There is a dawning suspicion among both the private sector and the public that even with the most advanced encryption the internet will never be sufficiently secure for the most sensitive data. The debacle over the San Bernardino shooter’s iPhone has shaken many I have spoken to who thought that technology could make them safe. Leaving aside the legal and ethical considerations (which the legal systems of the world will have to sort out by test cases in coming years) the question comes down to this: will there ever be a technology that cannot be unravelled by an intruder if the incentive is there? At present the answer seems to be: “No”.
Does this mean that sensitive data will have to be transmitted in other ways? Are we going to see the re-emergence of bank messengers and military despatch riders? Should we be buying shares in paper mills? Where does that leave the UK government’s “Digital by Default”? We have a client who reverted to paper-based operation until he could design and install a closed dedicated messaging system. Will this be the way forward? As banking becomes increasingly a digital business this might be the only way to reassure customers that their details, and their money, are being protected.
It is not too far-fetched to imagine a secure intranet being set up and managed, possibly by the Cyber-Innovation Centre at GCHQ, to allow UK businesses, banks and government to trade with each other in a closed environment outside the internet. However, where does that leave the man-on-the-street? There is an individual judgement to be made here: am I prepared to accept the level of risk involved for the convenience of transacting on-line? Having adequate insurance against losses moves the balance of the argument toward “yes”. We have to get used to the idea that there are no guarantees.
Since I began working on eBusiness in 1995 organisations have generally considered Cyber-security to be an ICT issue – “our IT department does all that” – and it is only within the past five years that it has begun to be recognised as a matter of corporate governance and the responsibility of everyone in the organisation from the C-suite down. Directors and senior managers take the lead, embedding best practice in the corporate standards and strategies and cascading those down to every employee. Cyber-security is now as important at the monthly sales figures for most businesses, even if many do not realise it. Showing customers that the business or other organisation is taking every reasonable measure to minimise the risk to them will help build confidence in the organisation and encourage customers to transact on-line.
I will close with an anecdote: a major City business carried out a redundancy exercise during the recession, eliminating a complete layer of management. One manager in the IT department was allowed to work his notice (generally considered to be a bad idea!) and one evening visited the eighth floor to check an equipment closet. As he passed the CEO’s office he noticed that the CEO‘s password was stuck to the screen on a sticky-note (incidentally the staff handbook listed this as a disciplinary offence). He sat down, logged on and emailed redundancy notices to the entire board, logged off and went home. The point of this story is that even if there were such a thing as wholly secure technology that fallible component called a human being will find ways to compromise it and that is why Cyber-security must be top-down and all-pervading.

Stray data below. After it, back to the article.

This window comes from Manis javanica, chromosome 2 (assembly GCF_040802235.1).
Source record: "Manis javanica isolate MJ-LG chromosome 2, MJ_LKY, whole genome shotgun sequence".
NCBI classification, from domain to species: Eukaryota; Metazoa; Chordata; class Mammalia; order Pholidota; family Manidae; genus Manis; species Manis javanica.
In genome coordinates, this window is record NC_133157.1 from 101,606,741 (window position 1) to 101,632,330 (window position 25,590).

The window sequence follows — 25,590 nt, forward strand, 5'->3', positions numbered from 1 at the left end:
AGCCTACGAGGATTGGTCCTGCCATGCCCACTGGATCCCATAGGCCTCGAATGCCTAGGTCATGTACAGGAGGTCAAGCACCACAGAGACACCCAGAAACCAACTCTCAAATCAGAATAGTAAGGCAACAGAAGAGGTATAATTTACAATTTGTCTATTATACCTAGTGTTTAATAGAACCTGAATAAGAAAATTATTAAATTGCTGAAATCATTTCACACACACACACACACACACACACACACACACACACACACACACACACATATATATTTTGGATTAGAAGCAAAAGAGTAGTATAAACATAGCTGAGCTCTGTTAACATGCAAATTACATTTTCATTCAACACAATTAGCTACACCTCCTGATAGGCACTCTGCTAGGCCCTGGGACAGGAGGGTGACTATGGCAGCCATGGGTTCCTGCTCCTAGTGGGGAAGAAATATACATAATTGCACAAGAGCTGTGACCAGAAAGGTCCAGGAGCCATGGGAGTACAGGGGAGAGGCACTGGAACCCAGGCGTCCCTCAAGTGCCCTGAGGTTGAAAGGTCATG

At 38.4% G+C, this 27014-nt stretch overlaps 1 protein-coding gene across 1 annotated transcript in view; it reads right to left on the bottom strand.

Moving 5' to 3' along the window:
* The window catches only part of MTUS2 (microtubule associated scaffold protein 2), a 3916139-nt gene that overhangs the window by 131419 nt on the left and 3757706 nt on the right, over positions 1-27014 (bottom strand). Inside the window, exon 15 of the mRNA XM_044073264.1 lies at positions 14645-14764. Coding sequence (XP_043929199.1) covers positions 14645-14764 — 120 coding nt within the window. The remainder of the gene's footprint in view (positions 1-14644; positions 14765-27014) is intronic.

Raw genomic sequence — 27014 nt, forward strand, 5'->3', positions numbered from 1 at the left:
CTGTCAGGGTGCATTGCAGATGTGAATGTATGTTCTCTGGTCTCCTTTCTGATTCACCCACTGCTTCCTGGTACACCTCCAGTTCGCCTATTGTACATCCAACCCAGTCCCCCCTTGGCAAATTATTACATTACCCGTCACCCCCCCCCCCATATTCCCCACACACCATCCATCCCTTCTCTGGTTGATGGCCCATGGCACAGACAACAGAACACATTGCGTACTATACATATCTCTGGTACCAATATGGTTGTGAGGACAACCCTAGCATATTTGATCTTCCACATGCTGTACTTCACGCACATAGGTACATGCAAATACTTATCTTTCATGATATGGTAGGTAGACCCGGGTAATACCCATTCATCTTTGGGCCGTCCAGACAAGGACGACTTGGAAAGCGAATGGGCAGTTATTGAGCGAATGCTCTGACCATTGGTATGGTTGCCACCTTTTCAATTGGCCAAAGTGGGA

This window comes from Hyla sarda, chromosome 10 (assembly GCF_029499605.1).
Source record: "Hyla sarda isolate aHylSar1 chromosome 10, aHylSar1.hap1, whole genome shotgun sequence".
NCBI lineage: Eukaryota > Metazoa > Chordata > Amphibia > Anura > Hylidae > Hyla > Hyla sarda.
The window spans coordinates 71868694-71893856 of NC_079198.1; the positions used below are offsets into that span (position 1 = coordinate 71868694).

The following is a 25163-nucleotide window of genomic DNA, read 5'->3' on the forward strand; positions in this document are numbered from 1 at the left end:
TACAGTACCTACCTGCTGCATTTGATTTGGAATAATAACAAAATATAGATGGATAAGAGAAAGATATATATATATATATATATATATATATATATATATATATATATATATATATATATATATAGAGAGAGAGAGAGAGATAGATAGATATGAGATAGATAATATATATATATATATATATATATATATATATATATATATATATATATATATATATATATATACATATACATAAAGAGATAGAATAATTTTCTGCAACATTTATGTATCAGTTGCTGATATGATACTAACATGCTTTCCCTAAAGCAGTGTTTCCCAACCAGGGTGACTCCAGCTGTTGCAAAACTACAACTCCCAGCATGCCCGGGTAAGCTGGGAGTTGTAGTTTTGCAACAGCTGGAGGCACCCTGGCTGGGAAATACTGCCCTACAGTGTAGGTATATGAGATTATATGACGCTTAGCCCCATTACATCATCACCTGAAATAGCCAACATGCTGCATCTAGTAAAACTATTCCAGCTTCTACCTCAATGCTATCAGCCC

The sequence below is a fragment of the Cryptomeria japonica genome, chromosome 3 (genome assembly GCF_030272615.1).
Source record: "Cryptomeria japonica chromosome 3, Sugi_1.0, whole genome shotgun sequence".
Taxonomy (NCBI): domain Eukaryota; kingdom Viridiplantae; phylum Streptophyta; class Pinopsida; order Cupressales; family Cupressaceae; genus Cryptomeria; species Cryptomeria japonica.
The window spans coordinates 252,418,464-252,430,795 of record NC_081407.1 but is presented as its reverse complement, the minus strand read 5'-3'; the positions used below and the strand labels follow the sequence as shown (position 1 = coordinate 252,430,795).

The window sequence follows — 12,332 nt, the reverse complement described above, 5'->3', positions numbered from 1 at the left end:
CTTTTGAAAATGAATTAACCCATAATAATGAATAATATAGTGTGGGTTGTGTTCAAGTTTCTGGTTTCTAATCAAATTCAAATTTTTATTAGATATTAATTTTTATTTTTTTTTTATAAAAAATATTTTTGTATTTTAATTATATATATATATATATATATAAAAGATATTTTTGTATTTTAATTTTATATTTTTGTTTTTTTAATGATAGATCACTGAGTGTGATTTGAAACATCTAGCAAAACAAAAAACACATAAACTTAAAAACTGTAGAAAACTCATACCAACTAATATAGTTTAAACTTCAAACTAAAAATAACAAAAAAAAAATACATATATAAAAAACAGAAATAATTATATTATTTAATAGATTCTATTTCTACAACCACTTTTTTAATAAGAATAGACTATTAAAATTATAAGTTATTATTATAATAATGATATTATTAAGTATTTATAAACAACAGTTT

TEST YOUR DISASTER PLAN
A couple of years ago a major business operating in the Midlands (no names!) engaged me to audit their disaster recovery plans and to run a live exercise to test their resilience. Their plan was professional and comprehensive. Not surprisingly because they had a first class systems team working on it. Their ICT department and datacentre were housed in their headquarters building and they backed up their data to a warm backup site. They even tested the time it took for the backup site to get online. Real textbook stuff. With one weak point.
The headquarters building was under the flight path of an international airport so the exercise involved an airliner crashing, on and obliterating, the headquarters building. How quickly could their operations get back on line?
On the morning of the test the dialogue with the IT manager (let’s call him “Gerry”) went like this:
ME: “at 0849 this morning an Airbus 320 impacted with this building completely destroying it and killing or incapacitating everyone inside. What is the next step?”
GERRY: “I phone the backup centre and authorise them to activate the suite”
ME: “and how are you going to do that?”
GERRY: “by phone. I will use my mobile. I have them on speed dial”
ME: “what time did you get to the office today?”
ME: “So what does that make you?”
GERRY: “Oh … dead!”
Only one error but it kippered the entire plan and it was discovered because they were thorough and professional and ran an exercise. Most organisations never test their plan …
I was working in software development in the days when we still thought that Windows 2.01 was a big step forward. In those days developers spoke slightingly about “scope creep”, requirements changing and growing after they had been signed off. The favourite response to this was to “freeze the specification” i.e. no changes at all, “what you signed for is what we will deliver”. Given that there were likely to be changes in management, market forces, legislation, standards, technology, business direction and objectives for the system during the time it took to develop it this was an excellent way to ensure that the users did not get what they needed from the system.
Thank whichever god looks after hapless developers for coming up with Agile. I was working with agile (small “a”) back in 2000 in a project-based organization (construction company). Construction projects are intrinsically “waterfall” (you cannot iterate the requirements for an office block or shopping mall once you have started building it); however, most projects had an IT element and we also worked on the company’s own systems (including contractor management and on-line drawing sharing) so there we were able to work with the users and other stakeholders using what today we call “user stories” (“storyboards” back then). Implementing DSDM helped a lot and even though public sector and PFI projects had to be delivered using PRINCE2 we were able to blend PRINCE2:DSDM in a mix that satisfied the DfT, MoD, NHS and NAO.
In spite of some prominent hold-outs Agile is much easier to implement today, particularly under the Government Digital Agenda. What is less encouraging is the number of organisations that think that they are “agile”:
ME: “In what way are you ‘agile’”?